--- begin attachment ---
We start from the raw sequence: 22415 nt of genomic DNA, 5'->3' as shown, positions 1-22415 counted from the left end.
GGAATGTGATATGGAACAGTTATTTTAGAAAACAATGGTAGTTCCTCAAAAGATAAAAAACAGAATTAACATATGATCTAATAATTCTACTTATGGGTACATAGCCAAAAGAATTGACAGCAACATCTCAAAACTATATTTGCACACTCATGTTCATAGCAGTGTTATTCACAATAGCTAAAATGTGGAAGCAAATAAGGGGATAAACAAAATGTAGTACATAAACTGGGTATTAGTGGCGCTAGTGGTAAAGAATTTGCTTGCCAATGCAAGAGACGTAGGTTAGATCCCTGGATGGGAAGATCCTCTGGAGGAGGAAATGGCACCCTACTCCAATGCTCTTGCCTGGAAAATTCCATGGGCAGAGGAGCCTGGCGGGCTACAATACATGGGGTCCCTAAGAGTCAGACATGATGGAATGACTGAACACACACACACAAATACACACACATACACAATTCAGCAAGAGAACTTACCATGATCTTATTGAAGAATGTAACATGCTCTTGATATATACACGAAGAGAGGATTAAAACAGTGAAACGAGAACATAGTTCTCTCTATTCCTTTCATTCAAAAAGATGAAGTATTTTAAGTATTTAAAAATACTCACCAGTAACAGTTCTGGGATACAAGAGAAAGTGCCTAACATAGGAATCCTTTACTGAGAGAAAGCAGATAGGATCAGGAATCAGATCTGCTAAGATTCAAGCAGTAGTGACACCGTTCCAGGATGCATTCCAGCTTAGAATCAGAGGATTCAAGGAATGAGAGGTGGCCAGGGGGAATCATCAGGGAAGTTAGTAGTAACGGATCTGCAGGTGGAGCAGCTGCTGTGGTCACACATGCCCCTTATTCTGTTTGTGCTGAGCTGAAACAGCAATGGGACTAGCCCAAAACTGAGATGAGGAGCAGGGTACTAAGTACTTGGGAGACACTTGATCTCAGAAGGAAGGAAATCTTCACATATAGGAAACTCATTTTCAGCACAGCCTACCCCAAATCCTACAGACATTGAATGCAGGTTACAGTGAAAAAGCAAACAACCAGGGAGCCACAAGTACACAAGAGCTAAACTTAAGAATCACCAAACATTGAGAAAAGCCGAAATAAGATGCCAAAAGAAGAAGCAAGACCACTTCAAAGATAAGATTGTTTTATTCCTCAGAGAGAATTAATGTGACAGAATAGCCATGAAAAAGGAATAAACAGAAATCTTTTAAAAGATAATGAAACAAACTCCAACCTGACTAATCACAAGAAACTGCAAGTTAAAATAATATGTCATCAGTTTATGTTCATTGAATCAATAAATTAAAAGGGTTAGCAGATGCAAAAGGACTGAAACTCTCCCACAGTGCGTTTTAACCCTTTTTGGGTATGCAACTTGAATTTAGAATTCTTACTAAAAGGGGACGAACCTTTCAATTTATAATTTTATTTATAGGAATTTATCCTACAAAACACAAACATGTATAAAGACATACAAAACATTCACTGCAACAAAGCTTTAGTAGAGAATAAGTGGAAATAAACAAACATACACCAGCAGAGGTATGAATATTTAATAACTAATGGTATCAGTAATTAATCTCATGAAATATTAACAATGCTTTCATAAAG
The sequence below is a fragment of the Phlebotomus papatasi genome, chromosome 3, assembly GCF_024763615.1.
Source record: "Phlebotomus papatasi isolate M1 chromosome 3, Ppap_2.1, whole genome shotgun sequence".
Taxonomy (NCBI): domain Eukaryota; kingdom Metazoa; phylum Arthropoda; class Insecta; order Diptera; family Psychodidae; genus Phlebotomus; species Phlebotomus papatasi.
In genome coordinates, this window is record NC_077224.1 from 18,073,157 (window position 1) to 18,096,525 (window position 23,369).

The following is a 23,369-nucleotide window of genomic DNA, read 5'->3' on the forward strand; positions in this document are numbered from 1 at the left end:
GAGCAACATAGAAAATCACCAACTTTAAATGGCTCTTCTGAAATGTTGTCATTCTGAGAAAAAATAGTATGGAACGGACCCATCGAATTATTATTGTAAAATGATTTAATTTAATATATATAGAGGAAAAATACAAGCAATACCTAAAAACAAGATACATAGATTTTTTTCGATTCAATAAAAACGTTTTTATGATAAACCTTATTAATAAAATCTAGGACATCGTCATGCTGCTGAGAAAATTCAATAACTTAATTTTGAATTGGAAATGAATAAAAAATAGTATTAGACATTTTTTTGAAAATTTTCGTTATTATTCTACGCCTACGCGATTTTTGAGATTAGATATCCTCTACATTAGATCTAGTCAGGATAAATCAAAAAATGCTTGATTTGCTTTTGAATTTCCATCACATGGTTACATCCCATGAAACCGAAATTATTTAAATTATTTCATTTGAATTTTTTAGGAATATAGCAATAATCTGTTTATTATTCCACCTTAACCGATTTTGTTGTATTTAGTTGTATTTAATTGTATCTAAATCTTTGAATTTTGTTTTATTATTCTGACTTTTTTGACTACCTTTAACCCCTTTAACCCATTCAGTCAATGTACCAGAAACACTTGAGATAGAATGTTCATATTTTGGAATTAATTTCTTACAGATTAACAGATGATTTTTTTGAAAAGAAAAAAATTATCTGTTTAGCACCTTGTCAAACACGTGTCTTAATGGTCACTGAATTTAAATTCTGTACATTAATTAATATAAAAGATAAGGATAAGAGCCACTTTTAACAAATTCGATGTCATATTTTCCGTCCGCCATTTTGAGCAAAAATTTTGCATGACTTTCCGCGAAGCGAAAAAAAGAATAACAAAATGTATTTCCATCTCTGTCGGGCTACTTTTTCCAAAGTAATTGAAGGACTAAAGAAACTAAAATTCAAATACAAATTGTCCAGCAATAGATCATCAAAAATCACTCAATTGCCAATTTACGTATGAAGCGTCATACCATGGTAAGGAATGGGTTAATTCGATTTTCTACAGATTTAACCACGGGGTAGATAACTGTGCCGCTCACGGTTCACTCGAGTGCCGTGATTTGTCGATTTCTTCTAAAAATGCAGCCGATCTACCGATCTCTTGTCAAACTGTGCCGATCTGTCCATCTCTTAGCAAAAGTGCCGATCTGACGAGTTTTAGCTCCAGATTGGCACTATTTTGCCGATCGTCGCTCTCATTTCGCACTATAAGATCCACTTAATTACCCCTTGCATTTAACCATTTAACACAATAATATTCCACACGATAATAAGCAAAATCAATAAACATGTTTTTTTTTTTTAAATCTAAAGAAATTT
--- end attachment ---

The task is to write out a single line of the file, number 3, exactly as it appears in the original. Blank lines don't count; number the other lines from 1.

The sequence below is a fragment of the Phlebotomus papatasi genome, chromosome 3, assembly GCF_024763615.1.